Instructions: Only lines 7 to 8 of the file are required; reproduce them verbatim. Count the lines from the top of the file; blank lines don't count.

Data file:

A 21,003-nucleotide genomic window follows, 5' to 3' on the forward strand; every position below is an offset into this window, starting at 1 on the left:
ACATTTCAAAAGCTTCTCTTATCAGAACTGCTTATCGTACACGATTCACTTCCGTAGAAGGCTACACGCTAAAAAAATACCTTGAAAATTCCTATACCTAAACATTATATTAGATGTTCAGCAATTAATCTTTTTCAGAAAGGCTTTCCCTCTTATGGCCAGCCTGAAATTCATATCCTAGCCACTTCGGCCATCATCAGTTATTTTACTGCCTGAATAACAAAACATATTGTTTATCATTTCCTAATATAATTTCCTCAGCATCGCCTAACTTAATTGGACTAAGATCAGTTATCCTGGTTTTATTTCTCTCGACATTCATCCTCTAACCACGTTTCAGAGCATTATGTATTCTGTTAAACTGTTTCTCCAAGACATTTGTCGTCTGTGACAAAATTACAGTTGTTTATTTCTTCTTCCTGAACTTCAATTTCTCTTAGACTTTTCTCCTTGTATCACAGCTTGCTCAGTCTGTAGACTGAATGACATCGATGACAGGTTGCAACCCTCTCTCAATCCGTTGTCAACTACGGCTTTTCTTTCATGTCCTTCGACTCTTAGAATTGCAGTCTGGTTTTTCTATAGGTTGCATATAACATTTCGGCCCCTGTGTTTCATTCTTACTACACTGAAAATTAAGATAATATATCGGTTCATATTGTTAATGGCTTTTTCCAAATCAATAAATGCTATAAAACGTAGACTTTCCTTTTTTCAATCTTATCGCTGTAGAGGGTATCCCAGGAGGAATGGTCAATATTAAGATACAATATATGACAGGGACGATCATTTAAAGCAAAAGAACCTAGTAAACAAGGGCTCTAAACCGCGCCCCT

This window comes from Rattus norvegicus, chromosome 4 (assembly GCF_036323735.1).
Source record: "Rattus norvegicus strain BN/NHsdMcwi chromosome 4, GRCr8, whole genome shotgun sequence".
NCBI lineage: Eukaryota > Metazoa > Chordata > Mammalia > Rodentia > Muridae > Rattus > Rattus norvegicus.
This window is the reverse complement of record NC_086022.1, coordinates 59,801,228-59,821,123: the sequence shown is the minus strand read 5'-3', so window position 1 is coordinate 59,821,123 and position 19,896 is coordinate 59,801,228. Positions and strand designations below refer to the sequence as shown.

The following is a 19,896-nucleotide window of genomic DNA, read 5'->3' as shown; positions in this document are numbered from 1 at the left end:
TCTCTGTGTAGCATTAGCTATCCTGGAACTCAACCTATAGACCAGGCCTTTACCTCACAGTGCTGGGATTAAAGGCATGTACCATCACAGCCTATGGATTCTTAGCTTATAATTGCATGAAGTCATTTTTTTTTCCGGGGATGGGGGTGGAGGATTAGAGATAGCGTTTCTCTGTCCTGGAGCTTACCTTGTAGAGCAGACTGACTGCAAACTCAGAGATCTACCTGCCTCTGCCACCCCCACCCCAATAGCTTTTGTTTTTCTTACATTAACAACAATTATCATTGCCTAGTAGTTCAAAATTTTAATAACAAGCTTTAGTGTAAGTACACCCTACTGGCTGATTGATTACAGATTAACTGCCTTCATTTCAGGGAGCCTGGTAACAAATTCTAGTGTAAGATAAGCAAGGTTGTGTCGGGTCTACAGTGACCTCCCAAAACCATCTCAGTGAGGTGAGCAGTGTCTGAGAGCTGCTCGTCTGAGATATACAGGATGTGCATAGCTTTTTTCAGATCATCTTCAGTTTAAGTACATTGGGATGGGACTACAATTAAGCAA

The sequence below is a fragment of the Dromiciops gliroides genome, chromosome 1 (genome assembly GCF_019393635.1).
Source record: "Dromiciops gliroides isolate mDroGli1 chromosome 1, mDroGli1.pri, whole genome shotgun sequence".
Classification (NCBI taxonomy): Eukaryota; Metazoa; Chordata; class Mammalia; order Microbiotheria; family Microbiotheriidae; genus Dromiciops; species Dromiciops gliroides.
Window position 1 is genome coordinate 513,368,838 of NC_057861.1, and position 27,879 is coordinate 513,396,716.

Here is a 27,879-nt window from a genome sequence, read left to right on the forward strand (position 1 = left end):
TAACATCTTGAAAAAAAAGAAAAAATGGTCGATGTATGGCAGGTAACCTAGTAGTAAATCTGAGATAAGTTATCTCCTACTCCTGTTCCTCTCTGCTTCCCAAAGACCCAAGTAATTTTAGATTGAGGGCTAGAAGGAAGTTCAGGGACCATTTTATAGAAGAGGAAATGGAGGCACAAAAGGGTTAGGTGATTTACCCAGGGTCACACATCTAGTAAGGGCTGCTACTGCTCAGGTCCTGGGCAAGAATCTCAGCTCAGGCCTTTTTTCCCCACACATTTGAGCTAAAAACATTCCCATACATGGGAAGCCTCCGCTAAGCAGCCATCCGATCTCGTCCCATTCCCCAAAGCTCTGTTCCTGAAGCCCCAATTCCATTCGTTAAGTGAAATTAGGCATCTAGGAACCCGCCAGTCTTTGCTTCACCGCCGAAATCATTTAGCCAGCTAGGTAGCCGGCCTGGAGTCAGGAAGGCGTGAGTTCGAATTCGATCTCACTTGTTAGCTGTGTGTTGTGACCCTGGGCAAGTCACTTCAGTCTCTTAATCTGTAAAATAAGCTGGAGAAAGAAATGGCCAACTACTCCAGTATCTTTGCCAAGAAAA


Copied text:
The following is a 19,896-nucleotide window of genomic DNA, read 5'->3' as shown; positions in this document are numbered from 1 at the left end:
TCTCTGTGTAGCATTAGCTATCCTGGAACTCAACCTATAGACCAGGCCTTTACCTCACAGTGCTGGGATTAAAGGCATGTACCATCACAGCCTATGGATTCTTAGCTTATAATTGCATGAAGTCATTTTTTTTTCCGGGGATGGGGGTGGAGGATTAGAGATAGCGTTTCTCTGTCCTGGAGCTTACCTTGTAGAGCAGACTGACTGCAAACTCAGAGATCTACCTGCCTCTGCCACCCCCACCCCAATAGCTTTTGTTTTTCTTACATTAACAACAATTATCATTGCCTAGTAGTTCAAAATTTTAATAACAAGCTTTAGTGTAAGTACACCCTACTGGCTGATTGATTACAGATTAACTGCCTTCATTTCAGGGAGCCTGGTAACAAATTCTAGTGTAAGATAAGCAAGGTTGTGTCGGGTCTACAGTGACCTCCCAAAACCATCTCAGTGAGGTGAGCAGTGTCTGAGAGCTGCTCGTCTGAGATATACAGGATGTGCATAGCTTTTTTCAGATCATCTTCAGTTTAAGTACATTGGGATGGGACTACAATTAAGCAA